Funeral Behavior and Unresolved Grief is the preliminary report of a psychiatric research project titled “Mortality and Grief Studies in Alachua County,” which was funded in part by the National Institute of Mental Health. Its purpose was to study people with “unresolved grief” by comparing their “sociotemporal characteristics and funeral behaviors” with people whose grief was considered resolved.1
Subjects: 24 adults who had lost next-of-kin approximately a year earlier. 16 were under the age of 65, and 8 were over 65. Half were judged to have resolved their grief; the other half were still suffering from unresolved grief. Alachua County, Florida.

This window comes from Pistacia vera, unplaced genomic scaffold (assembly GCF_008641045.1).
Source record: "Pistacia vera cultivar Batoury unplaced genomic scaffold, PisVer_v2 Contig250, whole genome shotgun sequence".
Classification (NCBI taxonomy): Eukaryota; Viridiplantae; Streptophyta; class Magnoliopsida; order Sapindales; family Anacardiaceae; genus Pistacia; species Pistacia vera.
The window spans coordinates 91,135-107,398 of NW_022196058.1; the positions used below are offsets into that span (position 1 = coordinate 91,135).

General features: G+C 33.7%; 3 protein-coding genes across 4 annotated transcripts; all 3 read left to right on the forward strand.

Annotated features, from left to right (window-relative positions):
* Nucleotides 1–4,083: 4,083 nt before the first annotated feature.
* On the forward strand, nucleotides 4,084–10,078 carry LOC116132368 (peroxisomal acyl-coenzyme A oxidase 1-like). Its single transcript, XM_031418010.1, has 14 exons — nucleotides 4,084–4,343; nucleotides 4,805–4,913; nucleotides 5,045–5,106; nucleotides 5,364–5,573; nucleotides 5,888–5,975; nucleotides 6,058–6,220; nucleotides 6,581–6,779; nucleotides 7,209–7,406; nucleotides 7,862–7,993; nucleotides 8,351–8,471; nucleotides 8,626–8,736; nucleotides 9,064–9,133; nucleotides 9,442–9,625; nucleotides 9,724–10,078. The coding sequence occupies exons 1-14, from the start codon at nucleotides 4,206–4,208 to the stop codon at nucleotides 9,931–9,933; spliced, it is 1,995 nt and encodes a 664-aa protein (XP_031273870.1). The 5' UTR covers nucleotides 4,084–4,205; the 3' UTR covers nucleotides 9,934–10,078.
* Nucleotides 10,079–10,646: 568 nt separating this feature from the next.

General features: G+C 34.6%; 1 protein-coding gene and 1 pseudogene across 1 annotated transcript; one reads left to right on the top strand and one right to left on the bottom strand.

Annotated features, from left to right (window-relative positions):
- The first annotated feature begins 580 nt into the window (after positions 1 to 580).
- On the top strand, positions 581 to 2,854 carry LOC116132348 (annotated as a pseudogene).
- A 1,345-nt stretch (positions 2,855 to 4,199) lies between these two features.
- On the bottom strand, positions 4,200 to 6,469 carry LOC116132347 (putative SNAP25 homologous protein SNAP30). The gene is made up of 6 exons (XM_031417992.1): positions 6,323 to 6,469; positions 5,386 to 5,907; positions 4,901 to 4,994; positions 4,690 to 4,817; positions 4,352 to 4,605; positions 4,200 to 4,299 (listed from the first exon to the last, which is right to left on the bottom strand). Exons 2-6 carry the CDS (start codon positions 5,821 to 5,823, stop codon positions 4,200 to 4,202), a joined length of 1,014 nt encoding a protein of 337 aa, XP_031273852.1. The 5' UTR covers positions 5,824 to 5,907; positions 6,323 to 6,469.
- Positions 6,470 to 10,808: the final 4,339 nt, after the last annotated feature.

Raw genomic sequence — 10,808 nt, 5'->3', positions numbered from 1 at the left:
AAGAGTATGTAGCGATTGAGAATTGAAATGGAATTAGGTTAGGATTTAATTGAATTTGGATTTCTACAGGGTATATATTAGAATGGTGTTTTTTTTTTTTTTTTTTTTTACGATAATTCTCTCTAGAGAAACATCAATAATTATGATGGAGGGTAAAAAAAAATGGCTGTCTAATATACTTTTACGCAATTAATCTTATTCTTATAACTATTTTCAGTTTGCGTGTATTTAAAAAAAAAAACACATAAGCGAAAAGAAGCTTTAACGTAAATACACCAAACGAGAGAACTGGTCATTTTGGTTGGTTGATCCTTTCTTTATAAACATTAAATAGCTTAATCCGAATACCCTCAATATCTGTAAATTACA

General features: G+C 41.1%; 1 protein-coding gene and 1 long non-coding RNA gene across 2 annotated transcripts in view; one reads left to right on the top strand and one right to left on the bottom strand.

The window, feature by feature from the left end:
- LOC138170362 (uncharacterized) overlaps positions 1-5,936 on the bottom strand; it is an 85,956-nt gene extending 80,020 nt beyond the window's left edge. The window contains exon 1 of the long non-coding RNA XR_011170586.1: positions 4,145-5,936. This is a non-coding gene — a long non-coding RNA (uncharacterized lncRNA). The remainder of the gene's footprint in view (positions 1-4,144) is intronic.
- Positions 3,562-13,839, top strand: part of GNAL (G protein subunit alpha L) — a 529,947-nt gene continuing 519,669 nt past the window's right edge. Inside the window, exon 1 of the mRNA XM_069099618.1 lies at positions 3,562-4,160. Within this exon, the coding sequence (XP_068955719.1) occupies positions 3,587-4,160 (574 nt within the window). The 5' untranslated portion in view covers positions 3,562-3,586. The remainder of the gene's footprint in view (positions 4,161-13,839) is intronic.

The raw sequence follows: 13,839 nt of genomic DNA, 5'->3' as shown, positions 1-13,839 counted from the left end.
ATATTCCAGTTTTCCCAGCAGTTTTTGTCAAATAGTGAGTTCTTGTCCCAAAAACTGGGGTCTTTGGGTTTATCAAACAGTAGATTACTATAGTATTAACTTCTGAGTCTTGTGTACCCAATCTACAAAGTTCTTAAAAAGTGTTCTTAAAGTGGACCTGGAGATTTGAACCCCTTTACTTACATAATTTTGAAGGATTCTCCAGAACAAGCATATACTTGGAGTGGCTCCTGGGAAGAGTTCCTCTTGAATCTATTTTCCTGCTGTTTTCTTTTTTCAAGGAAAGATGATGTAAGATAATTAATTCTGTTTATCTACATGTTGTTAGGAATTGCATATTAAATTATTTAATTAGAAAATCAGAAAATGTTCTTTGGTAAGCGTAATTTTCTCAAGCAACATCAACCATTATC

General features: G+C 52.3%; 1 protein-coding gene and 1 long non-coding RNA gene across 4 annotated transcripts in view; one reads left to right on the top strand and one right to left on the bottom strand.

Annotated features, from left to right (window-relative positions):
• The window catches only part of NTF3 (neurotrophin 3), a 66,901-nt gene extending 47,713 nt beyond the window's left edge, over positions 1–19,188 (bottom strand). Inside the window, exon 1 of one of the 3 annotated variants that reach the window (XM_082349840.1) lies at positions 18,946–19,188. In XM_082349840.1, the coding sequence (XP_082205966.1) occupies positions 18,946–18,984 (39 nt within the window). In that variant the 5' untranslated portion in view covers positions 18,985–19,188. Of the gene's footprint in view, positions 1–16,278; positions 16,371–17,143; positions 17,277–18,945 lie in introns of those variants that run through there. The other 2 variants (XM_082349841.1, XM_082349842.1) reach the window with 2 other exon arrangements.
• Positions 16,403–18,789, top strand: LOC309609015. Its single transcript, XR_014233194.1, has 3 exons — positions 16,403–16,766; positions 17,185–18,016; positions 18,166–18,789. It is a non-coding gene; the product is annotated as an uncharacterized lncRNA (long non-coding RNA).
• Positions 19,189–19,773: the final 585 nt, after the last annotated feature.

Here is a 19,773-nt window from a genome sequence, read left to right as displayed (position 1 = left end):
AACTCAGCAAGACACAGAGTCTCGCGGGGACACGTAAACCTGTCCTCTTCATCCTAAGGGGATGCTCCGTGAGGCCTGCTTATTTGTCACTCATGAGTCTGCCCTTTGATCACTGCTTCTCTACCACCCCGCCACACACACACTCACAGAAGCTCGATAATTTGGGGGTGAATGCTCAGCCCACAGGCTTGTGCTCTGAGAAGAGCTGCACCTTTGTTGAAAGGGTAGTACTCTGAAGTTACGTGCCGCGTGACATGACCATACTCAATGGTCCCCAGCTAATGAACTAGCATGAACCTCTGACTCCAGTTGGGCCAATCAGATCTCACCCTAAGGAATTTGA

The idea that mourners who grieve for a longer time and/or more intensely than others are in any sense abnormal has been questioned by many people since the 1970s when this study was conducted. But whether classified as unresolved, complicated, traumatic, or by any other name, some grief experiences are more extreme than others. Without saying it is pathological, we can say some grief remains unresolved longer.
To better understand if there are certain external factors that might cause people to have longer-lasting grief, or certain behavior associated with long-lasting grief, researchers compared experiences of the two groups of subjects.